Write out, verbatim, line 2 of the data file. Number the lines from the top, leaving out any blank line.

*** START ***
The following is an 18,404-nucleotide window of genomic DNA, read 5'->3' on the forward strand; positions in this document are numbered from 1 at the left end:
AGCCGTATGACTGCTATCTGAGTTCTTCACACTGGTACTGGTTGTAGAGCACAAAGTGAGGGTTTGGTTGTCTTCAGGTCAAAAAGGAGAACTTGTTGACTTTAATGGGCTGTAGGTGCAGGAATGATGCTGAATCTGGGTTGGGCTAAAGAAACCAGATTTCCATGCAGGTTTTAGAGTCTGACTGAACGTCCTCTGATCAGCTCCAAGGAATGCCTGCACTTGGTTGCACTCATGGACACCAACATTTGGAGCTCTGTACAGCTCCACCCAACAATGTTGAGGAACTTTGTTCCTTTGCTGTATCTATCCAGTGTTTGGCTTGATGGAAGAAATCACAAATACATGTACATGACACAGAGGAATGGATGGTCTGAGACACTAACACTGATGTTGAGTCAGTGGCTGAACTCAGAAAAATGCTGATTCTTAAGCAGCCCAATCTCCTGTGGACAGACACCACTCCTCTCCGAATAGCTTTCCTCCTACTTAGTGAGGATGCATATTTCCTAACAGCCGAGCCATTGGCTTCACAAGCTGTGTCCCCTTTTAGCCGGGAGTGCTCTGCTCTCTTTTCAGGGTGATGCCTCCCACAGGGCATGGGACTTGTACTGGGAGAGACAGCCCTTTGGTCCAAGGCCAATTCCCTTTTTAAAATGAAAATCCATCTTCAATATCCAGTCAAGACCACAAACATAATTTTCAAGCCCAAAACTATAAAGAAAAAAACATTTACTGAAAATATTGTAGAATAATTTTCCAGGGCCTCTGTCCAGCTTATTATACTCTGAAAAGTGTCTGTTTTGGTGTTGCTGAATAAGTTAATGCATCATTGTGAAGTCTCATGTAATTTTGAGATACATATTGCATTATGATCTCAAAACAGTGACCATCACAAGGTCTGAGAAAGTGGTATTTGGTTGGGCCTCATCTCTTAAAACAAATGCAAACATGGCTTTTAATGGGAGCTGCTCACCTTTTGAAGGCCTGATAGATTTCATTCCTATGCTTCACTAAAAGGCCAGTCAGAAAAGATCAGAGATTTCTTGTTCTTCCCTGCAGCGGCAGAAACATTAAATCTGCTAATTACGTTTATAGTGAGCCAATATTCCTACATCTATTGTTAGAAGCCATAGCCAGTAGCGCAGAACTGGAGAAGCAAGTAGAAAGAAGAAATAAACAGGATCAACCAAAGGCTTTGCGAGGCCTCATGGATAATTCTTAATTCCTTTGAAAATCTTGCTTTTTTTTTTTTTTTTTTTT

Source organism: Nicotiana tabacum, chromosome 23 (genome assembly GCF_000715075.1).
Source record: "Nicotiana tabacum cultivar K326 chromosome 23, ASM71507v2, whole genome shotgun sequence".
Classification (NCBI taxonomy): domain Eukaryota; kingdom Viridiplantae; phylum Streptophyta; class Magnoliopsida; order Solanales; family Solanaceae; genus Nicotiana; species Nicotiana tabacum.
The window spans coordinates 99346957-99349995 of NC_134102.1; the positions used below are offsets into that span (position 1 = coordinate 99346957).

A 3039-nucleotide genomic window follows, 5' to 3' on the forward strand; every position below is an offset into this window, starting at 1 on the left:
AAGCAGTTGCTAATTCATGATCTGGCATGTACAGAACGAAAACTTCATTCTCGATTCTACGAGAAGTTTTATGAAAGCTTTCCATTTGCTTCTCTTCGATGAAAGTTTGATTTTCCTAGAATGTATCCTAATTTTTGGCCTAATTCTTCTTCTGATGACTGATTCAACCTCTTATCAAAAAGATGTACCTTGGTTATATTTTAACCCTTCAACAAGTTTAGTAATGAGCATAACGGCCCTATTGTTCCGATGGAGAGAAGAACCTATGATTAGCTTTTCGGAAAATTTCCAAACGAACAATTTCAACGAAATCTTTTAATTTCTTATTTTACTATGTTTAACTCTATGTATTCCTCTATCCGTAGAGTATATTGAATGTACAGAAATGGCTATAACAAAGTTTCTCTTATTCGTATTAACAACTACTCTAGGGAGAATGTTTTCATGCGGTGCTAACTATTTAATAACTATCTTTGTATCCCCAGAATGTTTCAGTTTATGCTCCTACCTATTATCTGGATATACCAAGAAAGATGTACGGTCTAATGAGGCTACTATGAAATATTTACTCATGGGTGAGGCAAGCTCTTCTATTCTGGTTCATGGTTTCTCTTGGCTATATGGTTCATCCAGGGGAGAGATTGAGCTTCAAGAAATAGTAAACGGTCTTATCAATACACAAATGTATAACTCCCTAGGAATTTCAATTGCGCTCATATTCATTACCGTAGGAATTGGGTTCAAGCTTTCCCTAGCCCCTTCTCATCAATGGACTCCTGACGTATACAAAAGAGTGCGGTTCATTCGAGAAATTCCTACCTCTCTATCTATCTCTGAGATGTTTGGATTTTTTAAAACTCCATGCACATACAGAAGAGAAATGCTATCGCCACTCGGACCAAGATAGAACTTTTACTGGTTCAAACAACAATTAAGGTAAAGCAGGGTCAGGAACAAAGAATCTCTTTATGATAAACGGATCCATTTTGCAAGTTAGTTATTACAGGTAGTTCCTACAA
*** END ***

AGCCGTATGACTGCTATCTGAGTTCTTCACACTGGTACTGGTTGTAGAGCACAAAGTGAGGGTTTGGTTGTCTTCAGGTCAAAAAGGAGAACTTGTTGACTTTAATGGGCTGTAGGTGCAGGAATGATGCTGAATCTGGGTTGGGCTAAAGAAACCAGATTTCCATGCAGGTTTTAGAGTCTGACTGAACGTCCTCTGATCAGCTCCAAGGAATGCCTGCACTTGGTTGCACTCATGGACACCAACATTTGGAGCTCTGTACAGCTCCACCCAACAATGTTGAGGAACTTTGTTCCTTTGCTGTATCTATCCAGTGTTTGGCTTGATGGAAGAAATCACAAATACATGTACATGACACAGAGGAATGGATGGTCTGAGACACTAACACTGATGTTGAGTCAGTGGCTGAACTCAGAAAAATGCTGATTCTTAAGCAGCCCAATCTCCTGTGGACAGACACCACTCCTCTCCGAATAGCTTTCCTCCTACTTAGTGAGGATGCATATTTCCTAACAGCCGAGCCATTGGCTTCACAAGCTGTGTCCCCTTTTAGCCGGGAGTGCTCTGCTCTCTTTTCAGGGTGATGCCTCCCACAGGGCATGGGACTTGTACTGGGAGAGACAGCCCTTTGGTCCAAGGCCAATTCCCTTTTTAAAATGAAAATCCATCTTCAATATCCAGTCAAGACCACAAACATAATTTTCAAGCCCAAAACTATAAAGAAAAAAACATTTACTGAAAATATTGTAGAATAATTTTCCAGGGCCTCTGTCCAGCTTATTATACTCTGAAAAGTGTCTGTTTTGGTGTTGCTGAATAAGTTAATGCATCATTGTGAAGTCTCATGTAATTTTGAGATACATATTGCATTATGATCTCAAAACAGTGACCATCACAAGGTCTGAGAAAGTGGTATTTGGTTGGGCCTCATCTCTTAAAACAAATGCAAACATGGCTTTTAATGGGAGCTGCTCACCTTTTGAAGGCCTGATAGATTTCATTCCTATGCTTCACTAAAAGGCCAGTCAGAAAAGATCAGAGATTTCTTGTTCTTCCCTGCAGCGGCAGAAACATTAAATCTGCTAATTACGTTTATAGTGAGCCAATATTCCTACATCTATTGTTAGAAGCCATAGCCAGTAGCGCAGAACTGGAGAAGCAAGTAGAAAGAAGAAATAAACAGGATCAACCAAAGGCTTTGCGAGGCCTCATGGATAATTCTTAATTCCTTTGAAAATCTTGCTTTTTTTTTTTTTTTTTTTT